Cover image for TherePi - Music Making with a Raspberry Pi

TherePi - Music Making with a Raspberry Pi

DIY Raspberry Pi Theremin Midi Project: Making Music with Python and Raspberry Pi

 7 March 2024   |     4 minute read   |   By Kevin McAleer   |   Share this article on


For every project I create, I often make a corresponding YouTube video. Sometimes, there might be more than one video for a single project. You can find these videos in this section.

Explore more through these this dedicated videos.

This is a fun project built using a Raspberry Pi to create a Theremin like Musical Instrument, with two HC-SR04 Range Finders. Its pronouced Thera (as in Therapy), Pie - Thera-Pie.

Software Architecture

TherePi uses the Python Mido library, to send midi data from the Raspberry Pi Zero across to another computer running Garageband, to produce sounds based on the distances read from the two range finders; one for volume, and one for pitch.

Unlike the Theremin, the TherePi can auto-tune to specific notes, making it slightly easier to play.

Delving into the Theremin World

Our today’s project draws inspiration from a unique musical instrument - the theremin. Invented almost a century ago by Russian inventor and spy Leon Theremin, this instrument boasts the unique characteristic of not requiring any physical contact from a performer. Instead, it generates haunting, ethereal sounds based on the movement of a performer’s hands near its two antennas. This unusual instrument grabbed the limelight in various 1950s sci-fi movies due to its otherworldly sound profile.

Given this background, our session goal is to create a 21st-century reincarnation of this timeless classic, which we’ll call the “TheraPi”. We’ll convert distances into musical notes, send MIDI data over the network using Python, and create notes with rangefinders. For our testing, we’ll connect to GarageBand on a Mac (but remember, you can use any MIDI software).

Getting started with our TheraPi

Our TheraPi uses rangefinders instead of antennas to sense the position of a performer’s hands. You can move your hand in a 45-degree sweep to change the volume and move it up and down to modulate the pitch. We’ll use a mapping function to map distances to specific notes, effectively giving the performer far greater control over the music they produce.

In order to transmit our musical notes, we’ll leverage a powerful tool from the musical realm: the Musical Instrument Digital Interface (MIDI). This tool allows us to control sound qualities like velocity, speed, and applied effects. We’ll whip up some Python code, generate MIDI messages, and send them across to our GarageBand setup on the Mac.

If you’re itching to get coding, you can find all the necessary code snippets on my GitHub page. For those who want to follow along the entire process, let’s dive straight into the code.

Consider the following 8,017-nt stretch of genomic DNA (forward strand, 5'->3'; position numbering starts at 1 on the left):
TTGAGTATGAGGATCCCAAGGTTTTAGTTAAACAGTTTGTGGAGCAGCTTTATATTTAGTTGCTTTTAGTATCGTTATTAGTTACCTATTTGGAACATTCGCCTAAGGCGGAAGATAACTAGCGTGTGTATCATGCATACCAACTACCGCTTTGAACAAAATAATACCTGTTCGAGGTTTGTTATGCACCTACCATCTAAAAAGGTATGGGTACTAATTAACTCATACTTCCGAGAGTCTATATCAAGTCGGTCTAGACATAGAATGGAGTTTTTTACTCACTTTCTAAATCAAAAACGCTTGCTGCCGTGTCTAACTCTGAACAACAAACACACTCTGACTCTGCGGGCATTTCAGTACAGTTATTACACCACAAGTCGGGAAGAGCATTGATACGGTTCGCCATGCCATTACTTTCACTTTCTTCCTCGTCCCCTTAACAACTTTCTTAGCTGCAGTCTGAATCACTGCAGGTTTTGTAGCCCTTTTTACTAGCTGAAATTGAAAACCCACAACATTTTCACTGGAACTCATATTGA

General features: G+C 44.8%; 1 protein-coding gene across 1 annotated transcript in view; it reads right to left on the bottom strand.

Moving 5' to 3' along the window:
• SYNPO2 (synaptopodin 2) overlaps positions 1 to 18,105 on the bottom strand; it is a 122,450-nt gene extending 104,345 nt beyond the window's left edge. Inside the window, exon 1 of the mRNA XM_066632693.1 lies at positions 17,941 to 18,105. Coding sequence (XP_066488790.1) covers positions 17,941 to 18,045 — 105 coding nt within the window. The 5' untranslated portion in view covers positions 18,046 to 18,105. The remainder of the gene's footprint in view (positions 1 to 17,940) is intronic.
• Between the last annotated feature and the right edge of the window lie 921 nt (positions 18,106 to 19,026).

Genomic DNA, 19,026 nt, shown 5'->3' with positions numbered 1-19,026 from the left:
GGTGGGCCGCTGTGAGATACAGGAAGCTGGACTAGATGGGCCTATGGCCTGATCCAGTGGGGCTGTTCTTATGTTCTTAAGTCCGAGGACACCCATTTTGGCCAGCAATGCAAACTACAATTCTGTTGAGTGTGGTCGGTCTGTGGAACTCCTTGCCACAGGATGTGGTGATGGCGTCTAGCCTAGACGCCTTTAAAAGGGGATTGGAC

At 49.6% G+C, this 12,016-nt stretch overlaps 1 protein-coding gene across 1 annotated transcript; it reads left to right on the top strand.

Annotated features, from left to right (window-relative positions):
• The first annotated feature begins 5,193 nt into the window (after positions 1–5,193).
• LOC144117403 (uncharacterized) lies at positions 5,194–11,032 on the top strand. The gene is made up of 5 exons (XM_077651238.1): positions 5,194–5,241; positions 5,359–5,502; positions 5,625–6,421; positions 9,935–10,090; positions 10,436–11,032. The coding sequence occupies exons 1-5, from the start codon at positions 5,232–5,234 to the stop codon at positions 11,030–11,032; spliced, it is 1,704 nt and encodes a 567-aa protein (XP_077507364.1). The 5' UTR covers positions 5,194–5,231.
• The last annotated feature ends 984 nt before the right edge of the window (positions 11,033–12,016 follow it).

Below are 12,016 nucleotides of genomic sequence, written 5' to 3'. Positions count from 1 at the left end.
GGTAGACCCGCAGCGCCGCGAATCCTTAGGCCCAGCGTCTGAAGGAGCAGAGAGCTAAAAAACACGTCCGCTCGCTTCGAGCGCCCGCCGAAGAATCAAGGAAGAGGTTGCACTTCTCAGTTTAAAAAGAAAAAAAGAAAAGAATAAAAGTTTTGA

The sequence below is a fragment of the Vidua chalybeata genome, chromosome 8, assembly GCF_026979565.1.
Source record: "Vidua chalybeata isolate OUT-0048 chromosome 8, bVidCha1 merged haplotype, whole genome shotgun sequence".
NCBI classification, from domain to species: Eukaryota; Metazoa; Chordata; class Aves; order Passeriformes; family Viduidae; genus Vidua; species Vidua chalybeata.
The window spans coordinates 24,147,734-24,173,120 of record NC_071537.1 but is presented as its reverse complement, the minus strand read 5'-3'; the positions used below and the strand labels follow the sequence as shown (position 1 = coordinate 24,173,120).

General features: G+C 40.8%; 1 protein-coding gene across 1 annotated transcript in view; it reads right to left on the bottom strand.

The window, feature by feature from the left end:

The Code

Whether you’re a seasoned Python pro or a beginner just getting started, I’ve got you covered. The primary components of our code involve the use of the GPIOZero library for Python to interact with the Raspberry Pi’s hardware, mapping functions to translate between distances and MIDI notes, and the mido library to handle MIDI message creation.

Some things to highlight in our code include the use of separate scripts for the MIDI sender and receiver aspects. The sender script consists of a simple loop that sends a series of pre-determined MIDI messages to the receiver script. The receiver script, on the other hand, accepts MIDI messages from the sender and then outputs the corresponding sound through GarageBand on the Mac.

The files

  • is a simple program to test that midi is working on your computer
  • is a simply midi file player - it will read in the contents of the file and send it to the server on the local machine
  • listens for connections and then plays the midi messages received on the local machine
  • sends a couple of test notes to the midi server specified in the HOST variable
  • is the main program for running with the therepi hardware - it will use the two range finders to specic which notes to play and how loud to play then depending on the distance read from each sensor

Next Steps

Programming isn’t the only thing on our plate. You will also need to work on designing the physical setup that holds everything together. For instance, you might need to make a few hardware adjustments to the Raspberry Pi setup and design a base fixture to hold the rangefinders at specific angles.

Once you have your 21st-century theremin debugged and assembled, you can then entertain yourself with playing some eerie tunes, maybe even delving into some of the sound experiments that original theremin innovators like Carolina Eek delved into in their professional careers.

The Joy of Creating

Remember, the journey is often just as enjoyable as the destination. The process of creating something unique can be a great learning experience that hones your coding skills and sparks your creativity. So grab your Raspberry Pi, your rangefinders, a dash of Python code, and let’s make music together!


View Code Repository on GitHub -

3D Models

Here are the 3D printable STL files:

TherePi Top

The top section of the TherePi

TherePi Bottom

The bottom section of the TherePi